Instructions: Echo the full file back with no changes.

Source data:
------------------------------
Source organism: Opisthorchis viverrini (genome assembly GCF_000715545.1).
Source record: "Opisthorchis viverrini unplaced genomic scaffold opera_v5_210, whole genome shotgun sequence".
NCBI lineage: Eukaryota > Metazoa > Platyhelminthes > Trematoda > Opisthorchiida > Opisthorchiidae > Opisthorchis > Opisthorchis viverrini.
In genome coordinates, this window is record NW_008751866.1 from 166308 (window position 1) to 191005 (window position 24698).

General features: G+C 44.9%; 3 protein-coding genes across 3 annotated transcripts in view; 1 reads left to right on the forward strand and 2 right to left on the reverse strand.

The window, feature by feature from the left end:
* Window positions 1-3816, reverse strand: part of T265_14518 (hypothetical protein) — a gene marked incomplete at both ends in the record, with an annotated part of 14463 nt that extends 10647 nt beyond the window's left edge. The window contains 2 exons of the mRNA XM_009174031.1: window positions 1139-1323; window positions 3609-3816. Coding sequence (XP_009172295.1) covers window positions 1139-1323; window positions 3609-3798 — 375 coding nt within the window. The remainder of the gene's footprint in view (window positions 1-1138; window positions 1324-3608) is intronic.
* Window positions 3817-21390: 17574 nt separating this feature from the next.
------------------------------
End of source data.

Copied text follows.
Source organism: Opisthorchis viverrini (genome assembly GCF_000715545.1).
Source record: "Opisthorchis viverrini unplaced genomic scaffold opera_v5_210, whole genome shotgun sequence".
NCBI lineage: Eukaryota > Metazoa > Platyhelminthes > Trematoda > Opisthorchiida > Opisthorchiidae > Opisthorchis > Opisthorchis viverrini.
In genome coordinates, this window is record NW_008751866.1 from 166308 (window position 1) to 191005 (window position 24698).

General features: G+C 44.9%; 3 protein-coding genes across 3 annotated transcripts in view; 1 reads left to right on the forward strand and 2 right to left on the reverse strand.

The window, feature by feature from the left end:
* Window positions 1-3816, reverse strand: part of T265_14518 (hypothetical protein) — a gene marked incomplete at both ends in the record, with an annotated part of 14463 nt that extends 10647 nt beyond the window's left edge. The window contains 2 exons of the mRNA XM_009174031.1: window positions 1139-1323; window positions 3609-3816. Coding sequence (XP_009172295.1) covers window positions 1139-1323; window positions 3609-3798 — 375 coding nt within the window. The remainder of the gene's footprint in view (window positions 1-1138; window positions 1324-3608) is intronic.
* Window positions 3817-21390: 17574 nt separating this feature from the next.